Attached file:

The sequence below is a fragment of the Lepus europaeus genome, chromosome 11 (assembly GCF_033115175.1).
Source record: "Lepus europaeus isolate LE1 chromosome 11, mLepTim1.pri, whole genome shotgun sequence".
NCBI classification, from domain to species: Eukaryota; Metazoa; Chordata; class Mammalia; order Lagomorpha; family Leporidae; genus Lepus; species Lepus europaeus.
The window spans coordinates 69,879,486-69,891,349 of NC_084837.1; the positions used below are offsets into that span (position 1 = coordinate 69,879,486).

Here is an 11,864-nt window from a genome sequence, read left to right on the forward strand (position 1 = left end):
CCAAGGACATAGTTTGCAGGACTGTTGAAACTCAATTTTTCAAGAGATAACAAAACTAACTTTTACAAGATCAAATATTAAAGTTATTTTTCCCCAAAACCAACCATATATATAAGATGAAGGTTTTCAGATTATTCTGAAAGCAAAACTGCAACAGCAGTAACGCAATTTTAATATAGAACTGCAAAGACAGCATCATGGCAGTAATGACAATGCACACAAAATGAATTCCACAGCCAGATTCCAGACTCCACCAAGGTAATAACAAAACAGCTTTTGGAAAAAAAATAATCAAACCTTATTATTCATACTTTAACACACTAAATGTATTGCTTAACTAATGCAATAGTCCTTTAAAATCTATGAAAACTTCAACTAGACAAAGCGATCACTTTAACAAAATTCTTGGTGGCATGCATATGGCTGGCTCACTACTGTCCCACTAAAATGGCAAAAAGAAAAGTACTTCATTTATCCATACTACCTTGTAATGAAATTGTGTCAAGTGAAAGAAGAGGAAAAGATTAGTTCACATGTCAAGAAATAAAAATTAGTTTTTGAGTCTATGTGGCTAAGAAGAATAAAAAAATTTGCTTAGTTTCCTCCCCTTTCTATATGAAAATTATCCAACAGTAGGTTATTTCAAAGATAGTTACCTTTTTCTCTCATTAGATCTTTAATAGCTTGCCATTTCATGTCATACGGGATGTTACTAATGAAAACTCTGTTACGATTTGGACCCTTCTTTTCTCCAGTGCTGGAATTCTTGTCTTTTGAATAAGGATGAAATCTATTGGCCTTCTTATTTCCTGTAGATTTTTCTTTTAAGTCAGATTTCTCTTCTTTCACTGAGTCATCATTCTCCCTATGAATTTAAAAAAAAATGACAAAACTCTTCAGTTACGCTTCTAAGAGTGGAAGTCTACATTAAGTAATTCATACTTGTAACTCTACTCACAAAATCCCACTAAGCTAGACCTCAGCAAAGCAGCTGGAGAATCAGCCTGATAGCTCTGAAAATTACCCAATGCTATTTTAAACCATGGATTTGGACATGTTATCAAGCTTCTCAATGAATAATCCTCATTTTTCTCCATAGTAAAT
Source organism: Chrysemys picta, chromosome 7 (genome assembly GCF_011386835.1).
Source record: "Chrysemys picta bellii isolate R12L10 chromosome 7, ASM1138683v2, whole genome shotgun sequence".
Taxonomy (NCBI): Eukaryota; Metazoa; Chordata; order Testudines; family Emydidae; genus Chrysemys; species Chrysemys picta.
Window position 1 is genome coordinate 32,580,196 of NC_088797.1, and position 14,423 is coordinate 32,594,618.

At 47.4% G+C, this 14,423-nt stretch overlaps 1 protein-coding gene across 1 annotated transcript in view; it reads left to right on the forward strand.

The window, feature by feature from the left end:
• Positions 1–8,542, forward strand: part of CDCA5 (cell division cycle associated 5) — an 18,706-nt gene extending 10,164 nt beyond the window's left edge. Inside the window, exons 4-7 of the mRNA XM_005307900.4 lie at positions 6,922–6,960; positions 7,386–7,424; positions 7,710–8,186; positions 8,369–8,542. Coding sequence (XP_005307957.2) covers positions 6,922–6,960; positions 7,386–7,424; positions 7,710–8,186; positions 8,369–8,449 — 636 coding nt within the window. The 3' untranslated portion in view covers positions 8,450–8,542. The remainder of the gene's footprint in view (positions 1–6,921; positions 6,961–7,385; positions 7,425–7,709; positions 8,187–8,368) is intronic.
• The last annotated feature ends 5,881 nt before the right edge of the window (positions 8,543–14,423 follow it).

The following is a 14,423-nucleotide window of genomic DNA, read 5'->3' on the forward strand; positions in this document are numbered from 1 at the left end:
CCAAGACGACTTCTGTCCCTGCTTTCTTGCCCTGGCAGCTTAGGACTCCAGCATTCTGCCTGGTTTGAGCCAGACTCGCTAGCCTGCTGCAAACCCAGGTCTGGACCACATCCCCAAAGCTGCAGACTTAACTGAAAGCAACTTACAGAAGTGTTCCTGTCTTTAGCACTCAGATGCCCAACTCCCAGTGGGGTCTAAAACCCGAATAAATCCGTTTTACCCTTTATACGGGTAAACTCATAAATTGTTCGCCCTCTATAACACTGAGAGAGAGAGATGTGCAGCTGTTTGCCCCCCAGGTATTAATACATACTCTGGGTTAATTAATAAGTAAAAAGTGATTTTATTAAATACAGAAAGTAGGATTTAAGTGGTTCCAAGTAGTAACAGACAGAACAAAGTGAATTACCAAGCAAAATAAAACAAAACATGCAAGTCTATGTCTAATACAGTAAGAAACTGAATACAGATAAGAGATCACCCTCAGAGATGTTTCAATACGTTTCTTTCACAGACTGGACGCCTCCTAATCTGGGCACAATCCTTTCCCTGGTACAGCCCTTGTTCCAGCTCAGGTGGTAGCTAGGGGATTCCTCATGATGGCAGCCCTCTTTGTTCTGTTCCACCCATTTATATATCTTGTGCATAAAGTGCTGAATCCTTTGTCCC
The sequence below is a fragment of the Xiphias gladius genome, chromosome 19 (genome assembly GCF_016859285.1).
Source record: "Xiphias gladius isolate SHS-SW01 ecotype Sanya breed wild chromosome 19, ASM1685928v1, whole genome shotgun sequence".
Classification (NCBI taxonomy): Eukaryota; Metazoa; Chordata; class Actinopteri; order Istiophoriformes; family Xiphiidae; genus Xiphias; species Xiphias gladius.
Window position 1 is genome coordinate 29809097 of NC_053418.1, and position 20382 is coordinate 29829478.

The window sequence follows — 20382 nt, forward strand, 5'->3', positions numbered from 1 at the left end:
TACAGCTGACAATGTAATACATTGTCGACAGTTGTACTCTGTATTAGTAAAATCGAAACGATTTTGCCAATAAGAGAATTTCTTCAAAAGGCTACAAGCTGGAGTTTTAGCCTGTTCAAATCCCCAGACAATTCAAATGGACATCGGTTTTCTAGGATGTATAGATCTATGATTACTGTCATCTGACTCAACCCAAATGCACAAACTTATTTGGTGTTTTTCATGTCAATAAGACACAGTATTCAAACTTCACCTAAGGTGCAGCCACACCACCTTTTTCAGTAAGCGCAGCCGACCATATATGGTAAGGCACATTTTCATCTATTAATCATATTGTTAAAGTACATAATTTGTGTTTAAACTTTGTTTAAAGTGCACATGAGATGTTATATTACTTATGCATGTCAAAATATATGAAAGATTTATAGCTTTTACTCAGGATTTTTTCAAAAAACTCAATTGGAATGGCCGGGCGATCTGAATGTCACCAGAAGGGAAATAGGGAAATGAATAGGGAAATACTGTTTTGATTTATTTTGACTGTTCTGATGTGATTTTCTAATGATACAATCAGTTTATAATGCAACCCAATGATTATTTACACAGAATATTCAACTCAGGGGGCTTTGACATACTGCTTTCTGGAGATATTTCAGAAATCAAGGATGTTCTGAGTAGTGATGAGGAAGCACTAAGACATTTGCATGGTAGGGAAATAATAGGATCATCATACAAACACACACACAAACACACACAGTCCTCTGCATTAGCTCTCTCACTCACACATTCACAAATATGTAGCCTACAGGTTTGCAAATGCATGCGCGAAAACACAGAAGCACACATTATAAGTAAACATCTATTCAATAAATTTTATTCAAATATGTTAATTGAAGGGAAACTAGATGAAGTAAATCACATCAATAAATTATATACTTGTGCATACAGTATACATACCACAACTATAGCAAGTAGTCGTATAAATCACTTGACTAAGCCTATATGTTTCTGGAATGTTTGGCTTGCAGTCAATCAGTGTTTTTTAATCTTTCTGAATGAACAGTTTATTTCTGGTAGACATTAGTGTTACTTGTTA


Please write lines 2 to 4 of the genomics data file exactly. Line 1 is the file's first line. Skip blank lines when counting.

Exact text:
Source record: "Lepus europaeus isolate LE1 chromosome 11, mLepTim1.pri, whole genome shotgun sequence".
NCBI classification, from domain to species: Eukaryota; Metazoa; Chordata; class Mammalia; order Lagomorpha; family Leporidae; genus Lepus; species Lepus europaeus.
The window spans coordinates 69,879,486-69,891,349 of NC_084837.1; the positions used below are offsets into that span (position 1 = coordinate 69,879,486).